Louth was one of the counties of the English Pale, and had a small standing force in 1437, commanded by Sir Laurence Taaf, Mayor of Drogheda, and Richard Bellew. During the reign of Queen Elizabeth, the Chiefs of Ulster, O’Nial and O’Donel, had become so formidable that they rejected a proposal to make Dundalk the frontier of the English possessions in Ireland. A conference was held at Faughart, in 1596, to arrange terms. Previous to that time Louth had been a part of Ulster. Soon afterward it was included in that of Leinster, and has so remained ever since. In the Parliamentary war of 1641, some fighting was done in the Northern and Southern portions of the county. Cromwell entered from Dublin at the head of 10,000 men in 1649, and having captured Drogheda, after two days’ siege, marched through to Dundalk and received its surrender. In the Revolution, the armies of King James and King William traversed the County Louth, and finally struggled for the mastery on the banks of the Boyne, in 1690. Facts of history referred to here are more elaborately treated in the chapters descriptive of the several towns and villages. The County of Louth and the County of the borough of Drogheda returned twelve members to the Irish Parliament before the Union. Under the Redistribution Act of 1885, Louth is divided into two parts, North and South. Two members only will represent it in the Imperial Parliament.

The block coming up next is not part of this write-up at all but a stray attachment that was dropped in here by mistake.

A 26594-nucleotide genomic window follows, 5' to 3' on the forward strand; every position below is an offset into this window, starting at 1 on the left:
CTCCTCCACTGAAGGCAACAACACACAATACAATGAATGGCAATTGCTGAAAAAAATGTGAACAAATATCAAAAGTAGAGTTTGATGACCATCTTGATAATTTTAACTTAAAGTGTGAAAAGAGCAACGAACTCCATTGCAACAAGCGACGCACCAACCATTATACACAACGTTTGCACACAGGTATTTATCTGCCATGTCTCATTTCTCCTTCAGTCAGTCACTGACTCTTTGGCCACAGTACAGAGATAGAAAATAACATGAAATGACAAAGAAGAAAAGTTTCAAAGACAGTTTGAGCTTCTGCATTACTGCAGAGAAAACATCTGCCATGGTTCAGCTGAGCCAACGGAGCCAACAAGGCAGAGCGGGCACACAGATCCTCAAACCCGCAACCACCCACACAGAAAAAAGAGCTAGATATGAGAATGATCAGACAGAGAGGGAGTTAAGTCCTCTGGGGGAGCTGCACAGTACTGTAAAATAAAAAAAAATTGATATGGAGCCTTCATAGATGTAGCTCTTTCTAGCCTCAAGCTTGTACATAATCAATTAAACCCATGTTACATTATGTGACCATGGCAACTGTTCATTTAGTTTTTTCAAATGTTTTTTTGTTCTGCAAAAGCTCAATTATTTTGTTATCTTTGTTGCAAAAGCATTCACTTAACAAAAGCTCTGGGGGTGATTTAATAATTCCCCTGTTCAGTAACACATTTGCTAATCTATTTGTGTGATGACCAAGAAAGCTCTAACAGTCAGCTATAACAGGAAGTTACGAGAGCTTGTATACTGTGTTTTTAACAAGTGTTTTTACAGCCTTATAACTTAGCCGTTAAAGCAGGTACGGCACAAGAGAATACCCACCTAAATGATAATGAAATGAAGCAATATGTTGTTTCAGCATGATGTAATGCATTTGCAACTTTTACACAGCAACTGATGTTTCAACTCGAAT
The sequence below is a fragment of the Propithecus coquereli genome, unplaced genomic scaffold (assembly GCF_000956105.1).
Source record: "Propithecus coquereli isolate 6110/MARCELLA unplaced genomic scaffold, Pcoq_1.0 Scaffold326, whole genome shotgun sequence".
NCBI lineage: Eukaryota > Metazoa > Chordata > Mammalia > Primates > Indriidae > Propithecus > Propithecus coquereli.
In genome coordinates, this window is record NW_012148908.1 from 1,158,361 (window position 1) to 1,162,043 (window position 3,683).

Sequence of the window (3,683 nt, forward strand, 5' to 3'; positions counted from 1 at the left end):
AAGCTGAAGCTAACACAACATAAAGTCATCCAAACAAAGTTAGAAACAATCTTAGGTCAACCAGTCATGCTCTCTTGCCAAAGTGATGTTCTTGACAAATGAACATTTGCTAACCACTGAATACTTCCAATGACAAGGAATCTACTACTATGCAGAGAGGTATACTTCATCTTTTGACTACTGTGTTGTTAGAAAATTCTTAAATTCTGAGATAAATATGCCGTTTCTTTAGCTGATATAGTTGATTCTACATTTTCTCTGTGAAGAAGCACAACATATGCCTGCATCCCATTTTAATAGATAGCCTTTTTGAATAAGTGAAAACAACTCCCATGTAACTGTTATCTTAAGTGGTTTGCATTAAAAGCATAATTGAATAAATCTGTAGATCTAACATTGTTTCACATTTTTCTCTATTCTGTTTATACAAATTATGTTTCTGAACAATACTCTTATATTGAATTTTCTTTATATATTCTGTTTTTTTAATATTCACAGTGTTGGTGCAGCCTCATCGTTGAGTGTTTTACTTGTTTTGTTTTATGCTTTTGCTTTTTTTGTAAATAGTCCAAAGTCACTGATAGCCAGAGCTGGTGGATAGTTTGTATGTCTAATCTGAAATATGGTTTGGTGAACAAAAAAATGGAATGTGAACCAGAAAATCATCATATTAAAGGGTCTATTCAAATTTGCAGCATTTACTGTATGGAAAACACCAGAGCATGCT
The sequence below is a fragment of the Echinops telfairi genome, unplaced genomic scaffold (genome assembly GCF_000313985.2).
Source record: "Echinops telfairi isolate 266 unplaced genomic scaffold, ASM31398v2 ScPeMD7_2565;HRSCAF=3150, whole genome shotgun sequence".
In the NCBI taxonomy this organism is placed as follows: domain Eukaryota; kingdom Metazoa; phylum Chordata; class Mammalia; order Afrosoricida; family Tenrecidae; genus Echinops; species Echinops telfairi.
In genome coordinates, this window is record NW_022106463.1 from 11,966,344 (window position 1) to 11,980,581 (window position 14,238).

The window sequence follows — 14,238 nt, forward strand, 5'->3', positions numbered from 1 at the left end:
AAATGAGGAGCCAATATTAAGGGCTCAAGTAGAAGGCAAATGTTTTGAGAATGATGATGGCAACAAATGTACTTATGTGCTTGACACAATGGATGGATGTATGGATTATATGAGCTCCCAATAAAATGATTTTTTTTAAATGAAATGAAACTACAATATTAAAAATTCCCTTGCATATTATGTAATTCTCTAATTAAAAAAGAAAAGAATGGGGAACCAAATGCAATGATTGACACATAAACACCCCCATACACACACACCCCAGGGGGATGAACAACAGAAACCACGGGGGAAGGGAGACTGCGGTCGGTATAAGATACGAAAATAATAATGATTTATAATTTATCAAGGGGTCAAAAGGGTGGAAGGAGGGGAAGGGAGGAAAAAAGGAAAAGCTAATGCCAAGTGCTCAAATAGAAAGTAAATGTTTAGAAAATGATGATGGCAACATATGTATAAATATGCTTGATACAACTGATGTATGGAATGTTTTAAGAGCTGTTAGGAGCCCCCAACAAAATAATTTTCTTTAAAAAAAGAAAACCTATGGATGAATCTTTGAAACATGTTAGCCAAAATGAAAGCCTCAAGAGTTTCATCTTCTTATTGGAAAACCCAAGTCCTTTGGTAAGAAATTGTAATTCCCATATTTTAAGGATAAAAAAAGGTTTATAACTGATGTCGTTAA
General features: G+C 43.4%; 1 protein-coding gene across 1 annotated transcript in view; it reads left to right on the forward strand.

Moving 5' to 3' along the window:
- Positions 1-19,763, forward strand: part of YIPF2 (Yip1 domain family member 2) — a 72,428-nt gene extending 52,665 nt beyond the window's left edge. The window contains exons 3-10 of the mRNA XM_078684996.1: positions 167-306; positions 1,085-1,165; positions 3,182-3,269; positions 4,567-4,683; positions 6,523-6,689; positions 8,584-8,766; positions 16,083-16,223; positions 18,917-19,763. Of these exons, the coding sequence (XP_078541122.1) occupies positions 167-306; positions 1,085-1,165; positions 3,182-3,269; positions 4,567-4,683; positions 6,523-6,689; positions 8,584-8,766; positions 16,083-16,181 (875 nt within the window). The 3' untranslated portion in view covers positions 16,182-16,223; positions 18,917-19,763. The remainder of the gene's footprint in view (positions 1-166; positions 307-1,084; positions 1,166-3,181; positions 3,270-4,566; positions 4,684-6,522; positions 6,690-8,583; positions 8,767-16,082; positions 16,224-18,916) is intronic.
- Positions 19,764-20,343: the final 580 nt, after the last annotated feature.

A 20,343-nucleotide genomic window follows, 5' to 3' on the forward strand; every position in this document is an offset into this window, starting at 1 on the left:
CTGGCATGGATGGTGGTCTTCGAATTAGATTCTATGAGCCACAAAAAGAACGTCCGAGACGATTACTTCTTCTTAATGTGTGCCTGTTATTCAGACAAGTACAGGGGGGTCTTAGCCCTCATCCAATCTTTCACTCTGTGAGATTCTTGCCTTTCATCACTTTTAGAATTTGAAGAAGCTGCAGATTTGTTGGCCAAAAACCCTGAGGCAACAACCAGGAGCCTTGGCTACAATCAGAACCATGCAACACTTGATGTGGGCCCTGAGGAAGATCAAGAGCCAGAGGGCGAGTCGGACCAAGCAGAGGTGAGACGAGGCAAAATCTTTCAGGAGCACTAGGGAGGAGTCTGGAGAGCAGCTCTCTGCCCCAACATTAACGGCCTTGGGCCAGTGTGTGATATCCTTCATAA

GEOLOGY, MOUNTAINS, RAILWAYS, AND ROADS.
FROM the geological point of view, Louth is moderately interesting. The Ravensdale, Cooley, and Carlingford Mountains, which so greatly serve to heighten its scenic attractions, are composed for the most part of granite. Greenstone and hornblende are found everywhere within the granite area. Limestone is very plentiful throughout the county…..